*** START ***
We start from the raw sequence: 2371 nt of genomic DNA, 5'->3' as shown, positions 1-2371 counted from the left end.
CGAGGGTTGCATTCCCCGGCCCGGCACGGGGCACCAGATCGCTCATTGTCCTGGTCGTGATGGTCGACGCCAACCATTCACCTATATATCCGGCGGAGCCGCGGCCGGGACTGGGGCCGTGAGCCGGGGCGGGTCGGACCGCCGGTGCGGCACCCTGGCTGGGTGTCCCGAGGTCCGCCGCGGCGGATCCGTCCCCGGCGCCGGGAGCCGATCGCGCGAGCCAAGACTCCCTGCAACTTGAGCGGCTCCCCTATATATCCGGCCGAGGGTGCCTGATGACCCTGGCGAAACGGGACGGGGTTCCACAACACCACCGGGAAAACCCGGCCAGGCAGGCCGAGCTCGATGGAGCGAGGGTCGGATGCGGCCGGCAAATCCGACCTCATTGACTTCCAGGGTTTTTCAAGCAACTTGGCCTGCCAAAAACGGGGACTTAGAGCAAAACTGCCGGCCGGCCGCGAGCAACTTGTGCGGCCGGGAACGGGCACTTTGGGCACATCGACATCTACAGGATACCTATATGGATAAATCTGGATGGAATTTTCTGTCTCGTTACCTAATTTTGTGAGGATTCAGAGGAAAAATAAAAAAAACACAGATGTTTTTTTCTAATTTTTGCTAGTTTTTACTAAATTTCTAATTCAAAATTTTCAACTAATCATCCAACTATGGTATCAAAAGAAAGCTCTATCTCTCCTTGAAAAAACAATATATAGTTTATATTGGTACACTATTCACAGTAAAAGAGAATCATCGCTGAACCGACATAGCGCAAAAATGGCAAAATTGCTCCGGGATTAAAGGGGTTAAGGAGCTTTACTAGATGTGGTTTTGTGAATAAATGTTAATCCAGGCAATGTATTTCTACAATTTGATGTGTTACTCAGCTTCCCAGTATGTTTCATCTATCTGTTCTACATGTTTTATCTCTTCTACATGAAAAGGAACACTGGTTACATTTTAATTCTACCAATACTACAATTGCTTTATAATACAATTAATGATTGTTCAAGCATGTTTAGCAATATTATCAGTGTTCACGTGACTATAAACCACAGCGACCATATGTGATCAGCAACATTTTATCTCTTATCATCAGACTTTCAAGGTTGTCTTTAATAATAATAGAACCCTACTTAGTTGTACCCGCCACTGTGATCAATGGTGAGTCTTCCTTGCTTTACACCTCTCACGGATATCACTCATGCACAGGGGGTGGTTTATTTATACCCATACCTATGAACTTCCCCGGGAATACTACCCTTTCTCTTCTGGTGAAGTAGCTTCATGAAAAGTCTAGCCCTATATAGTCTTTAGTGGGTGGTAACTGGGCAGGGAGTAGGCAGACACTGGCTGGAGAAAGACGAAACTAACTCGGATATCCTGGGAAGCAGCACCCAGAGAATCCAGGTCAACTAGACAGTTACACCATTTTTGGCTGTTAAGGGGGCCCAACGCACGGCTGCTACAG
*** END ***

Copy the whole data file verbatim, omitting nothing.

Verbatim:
We start from the raw sequence: 2371 nt of genomic DNA, 5'->3' as shown, positions 1-2371 counted from the left end.
CGAGGGTTGCATTCCCCGGCCCGGCACGGGGCACCAGATCGCTCATTGTCCTGGTCGTGATGGTCGACGCCAACCATTCACCTATATATCCGGCGGAGCCGCGGCCGGGACTGGGGCCGTGAGCCGGGGCGGGTCGGACCGCCGGTGCGGCACCCTGGCTGGGTGTCCCGAGGTCCGCCGCGGCGGATCCGTCCCCGGCGCCGGGAGCCGATCGCGCGAGCCAAGACTCCCTGCAACTTGAGCGGCTCCCCTATATATCCGGCCGAGGGTGCCTGATGACCCTGGCGAAACGGGACGGGGTTCCACAACACCACCGGGAAAACCCGGCCAGGCAGGCCGAGCTCGATGGAGCGAGGGTCGGATGCGGCCGGCAAATCCGACCTCATTGACTTCCAGGGTTTTTCAAGCAACTTGGCCTGCCAAAAACGGGGACTTAGAGCAAAACTGCCGGCCGGCCGCGAGCAACTTGTGCGGCCGGGAACGGGCACTTTGGGCACATCGACATCTACAGGATACCTATATGGATAAATCTGGATGGAATTTTCTGTCTCGTTACCTAATTTTGTGAGGATTCAGAGGAAAAATAAAAAAAACACAGATGTTTTTTTCTAATTTTTGCTAGTTTTTACTAAATTTCTAATTCAAAATTTTCAACTAATCATCCAACTATGGTATCAAAAGAAAGCTCTATCTCTCCTTGAAAAAACAATATATAGTTTATATTGGTACACTATTCACAGTAAAAGAGAATCATCGCTGAACCGACATAGCGCAAAAATGGCAAAATTGCTCCGGGATTAAAGGGGTTAAGGAGCTTTACTAGATGTGGTTTTGTGAATAAATGTTAATCCAGGCAATGTATTTCTACAATTTGATGTGTTACTCAGCTTCCCAGTATGTTTCATCTATCTGTTCTACATGTTTTATCTCTTCTACATGAAAAGGAACACTGGTTACATTTTAATTCTACCAATACTACAATTGCTTTATAATACAATTAATGATTGTTCAAGCATGTTTAGCAATATTATCAGTGTTCACGTGACTATAAACCACAGCGACCATATGTGATCAGCAACATTTTATCTCTTATCATCAGACTTTCAAGGTTGTCTTTAATAATAATAGAACCCTACTTAGTTGTACCCGCCACTGTGATCAATGGTGAGTCTTCCTTGCTTTACACCTCTCACGGATATCACTCATGCACAGGGGGTGGTTTATTTATACCCATACCTATGAACTTCCCCGGGAATACTACCCTTTCTCTTCTGGTGAAGTAGCTTCATGAAAAGTCTAGCCCTATATAGTCTTTAGTGGGTGGTAACTGGGCAGGGAGTAGGCAGACACTGGCTGGAGAAAGACGAAACTAACTCGGATATCCTGGGAAGCAGCACCCAGAGAATCCAGGTCAACTAGACAGTTACACCATTTTTGGCTGTTAAGGGGGCCCAACGCACGGCTGCTACAG